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Inbound Marketing vs. Traditional Advertising

Susie Kelley
By Susie Kelley on May 21, 2013
Inbound Marketing vs. Traditional Advertising

Inbound Marketing vs. Traditional Advertising

Susie Kelley
By Susie Kelley on May 21, 2013

The daily newspaper that used to be heavy with display ads and classifieds is now down to three days a week. Once-robust magazines like Newsweek have stopped printing altogether.

They’re not the only examples of the decline of certain marketing media. Voltier Digital crunched some survey numbers:

  • 86 percent of TV viewers skip the commercials;

  • 44 percent of direct mail goes right into the trash, unopened;

  • 200 million Americans registered on the Federal Trade Commission’s “Do Not Call” list;

And those statistics were from 2011 – before tablets and smartphones overtook PCs and flip phones to become the mobile user’s devices of choice.

inbound marketing_vs._traditional_advertising

You get the picture

Direct mail, television, display ads, telemarketing, email blasts and even Yellow Pages are all examples of traditional paid advertising, also called “outbound” or “interruption” marketing. A generation ago, they still represented the standard in advertising.

Today, however, consumers are not around to interrupt – they’re online. Half of all shoppers are spending 75 percent of their time conducting online research, and they’re not looking for ads.

Instead, they’re looking to be educated, informed, entertained and engaged – all functions provided by inbound marketing.

Let them find you

Inbound has proven itself over the past several years as a way to get found online – no small claim when you consider the billions of people searching the web at any given moment.

For a business owner, narrowing that vast audience into just those most likely to become customers would be nothing short of impossible using just ads, which computers block and people ignore.

But inbound marketing, with its foundation of non-advertising content – social networking, videos, white papers, podcasts or blogs (like the kind you’re reading now) – uses search engine optimization  keywords and high-value information to attract awareness and attention.

A proven process

Inbound marketing creates a B2B or B2C opportunities by creating a sales funnel based on a set of steps:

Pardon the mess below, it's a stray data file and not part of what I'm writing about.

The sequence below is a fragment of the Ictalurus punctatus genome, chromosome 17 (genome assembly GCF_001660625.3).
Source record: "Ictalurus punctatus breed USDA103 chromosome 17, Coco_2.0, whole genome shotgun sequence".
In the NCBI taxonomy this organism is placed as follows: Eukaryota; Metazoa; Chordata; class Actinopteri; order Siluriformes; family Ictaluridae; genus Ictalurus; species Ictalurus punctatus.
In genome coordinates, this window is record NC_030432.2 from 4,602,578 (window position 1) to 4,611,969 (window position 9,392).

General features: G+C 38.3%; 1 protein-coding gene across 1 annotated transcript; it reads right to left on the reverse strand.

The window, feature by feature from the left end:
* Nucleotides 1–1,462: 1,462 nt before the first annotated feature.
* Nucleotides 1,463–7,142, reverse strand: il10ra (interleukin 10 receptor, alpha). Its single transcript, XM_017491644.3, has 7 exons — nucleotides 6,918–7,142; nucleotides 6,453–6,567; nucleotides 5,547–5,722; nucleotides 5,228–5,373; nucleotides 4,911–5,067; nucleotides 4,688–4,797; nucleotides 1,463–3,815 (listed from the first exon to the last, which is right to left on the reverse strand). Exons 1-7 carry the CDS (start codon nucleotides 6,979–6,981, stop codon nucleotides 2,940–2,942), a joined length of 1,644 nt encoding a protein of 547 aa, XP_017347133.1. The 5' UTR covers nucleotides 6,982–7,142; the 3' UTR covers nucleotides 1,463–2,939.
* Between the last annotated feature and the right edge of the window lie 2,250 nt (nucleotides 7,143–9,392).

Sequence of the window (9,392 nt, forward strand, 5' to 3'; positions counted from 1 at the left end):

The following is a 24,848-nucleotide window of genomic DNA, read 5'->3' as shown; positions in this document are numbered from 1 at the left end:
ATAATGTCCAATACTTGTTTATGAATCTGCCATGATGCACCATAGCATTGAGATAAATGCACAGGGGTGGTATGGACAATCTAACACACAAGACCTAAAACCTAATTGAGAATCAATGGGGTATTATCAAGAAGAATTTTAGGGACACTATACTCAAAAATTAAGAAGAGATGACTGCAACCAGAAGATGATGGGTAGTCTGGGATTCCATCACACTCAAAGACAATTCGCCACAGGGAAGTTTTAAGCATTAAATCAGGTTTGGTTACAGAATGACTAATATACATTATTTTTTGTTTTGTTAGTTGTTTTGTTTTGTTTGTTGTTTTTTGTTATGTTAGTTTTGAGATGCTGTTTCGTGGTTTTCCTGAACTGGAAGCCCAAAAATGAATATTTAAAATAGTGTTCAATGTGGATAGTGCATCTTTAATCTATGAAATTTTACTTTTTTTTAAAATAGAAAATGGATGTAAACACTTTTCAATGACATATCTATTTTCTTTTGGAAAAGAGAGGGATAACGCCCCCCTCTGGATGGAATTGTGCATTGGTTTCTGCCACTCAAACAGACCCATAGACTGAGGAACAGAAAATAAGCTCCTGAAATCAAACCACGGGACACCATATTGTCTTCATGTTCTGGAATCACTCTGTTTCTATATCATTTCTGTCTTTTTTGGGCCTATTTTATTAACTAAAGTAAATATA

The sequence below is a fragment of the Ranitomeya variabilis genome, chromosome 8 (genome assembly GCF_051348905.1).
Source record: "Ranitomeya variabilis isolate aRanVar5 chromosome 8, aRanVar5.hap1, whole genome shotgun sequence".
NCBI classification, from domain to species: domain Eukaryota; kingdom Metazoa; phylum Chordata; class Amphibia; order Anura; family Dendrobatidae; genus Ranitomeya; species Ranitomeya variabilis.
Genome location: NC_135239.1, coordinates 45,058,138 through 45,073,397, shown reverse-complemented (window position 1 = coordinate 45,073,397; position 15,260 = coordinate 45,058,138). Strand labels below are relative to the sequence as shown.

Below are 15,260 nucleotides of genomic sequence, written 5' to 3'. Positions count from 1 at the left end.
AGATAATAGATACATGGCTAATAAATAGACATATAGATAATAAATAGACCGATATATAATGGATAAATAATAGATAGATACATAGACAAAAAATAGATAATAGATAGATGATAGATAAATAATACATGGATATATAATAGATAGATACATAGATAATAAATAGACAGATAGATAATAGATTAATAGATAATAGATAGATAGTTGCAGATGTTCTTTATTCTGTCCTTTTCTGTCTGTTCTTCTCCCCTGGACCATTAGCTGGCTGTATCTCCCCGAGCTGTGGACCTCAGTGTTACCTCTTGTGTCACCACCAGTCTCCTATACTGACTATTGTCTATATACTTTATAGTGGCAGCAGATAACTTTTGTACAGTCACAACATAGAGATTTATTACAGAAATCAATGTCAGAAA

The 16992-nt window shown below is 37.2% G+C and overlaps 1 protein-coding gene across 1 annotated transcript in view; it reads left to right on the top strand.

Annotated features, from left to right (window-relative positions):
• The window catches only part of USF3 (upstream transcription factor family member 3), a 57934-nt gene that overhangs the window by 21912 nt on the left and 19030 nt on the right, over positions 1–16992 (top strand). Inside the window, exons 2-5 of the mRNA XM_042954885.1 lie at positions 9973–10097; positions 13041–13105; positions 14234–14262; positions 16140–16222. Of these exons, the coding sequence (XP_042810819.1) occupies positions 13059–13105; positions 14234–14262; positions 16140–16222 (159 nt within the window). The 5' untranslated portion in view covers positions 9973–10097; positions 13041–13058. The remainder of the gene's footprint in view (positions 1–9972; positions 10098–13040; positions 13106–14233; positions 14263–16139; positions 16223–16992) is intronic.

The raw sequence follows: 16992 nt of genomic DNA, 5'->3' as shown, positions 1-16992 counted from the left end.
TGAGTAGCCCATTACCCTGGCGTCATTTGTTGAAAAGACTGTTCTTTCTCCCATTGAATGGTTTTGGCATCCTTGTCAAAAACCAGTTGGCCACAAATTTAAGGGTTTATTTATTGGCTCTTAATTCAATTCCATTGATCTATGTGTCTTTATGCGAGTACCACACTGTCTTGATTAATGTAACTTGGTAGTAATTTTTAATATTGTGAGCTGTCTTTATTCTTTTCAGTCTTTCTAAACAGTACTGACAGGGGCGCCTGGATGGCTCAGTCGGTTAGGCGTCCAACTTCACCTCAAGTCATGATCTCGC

• Great content posted on your website and social networks builds your credibility and gains you followers;

  • An effective call-to-action within your content drives users to a landing page;

  • An offer of premium or exclusive content on the landing page encourages visitors to leave contact information;

  • You use the information to determine which visitors become qualified leads;

  • You reach out to those leads with specialized email based on each lead’s specific interests; and finally

  • The relationship of trust established through inbound marketing smooths the way toward more formal contact with a member of your sales force.

If that process sounds slower than, say, a coupon-book promotion or a direct mail flyer, it is – but the goal of inbound is to nurture leads into buyers who will stay with you through the long run, not just for the duration of a coupon’s offer.

Can inbound and outbound work together?

Inbound marketing has been described as turning your marketing department into “farmers, not hunters.” But even with outbound in decline, there’s still a place for TV, print pieces, outdoor boards, trade shows and other traditional advertising, particularly if you have determined that your target market responds to such media.

Today, many savvy marketers combine the two tactics. Your direct mail, for instance, can include a QR code that opens to a YouTube video; or a posting on your Facebook page can lead to a printed dollars-off coupon.

Your SEO company can help you determine the best media mix for your business, and help you develop the great content that leads to the ROI of your dreams in the form of better qualified leads who are better-prepared to become your customers. 

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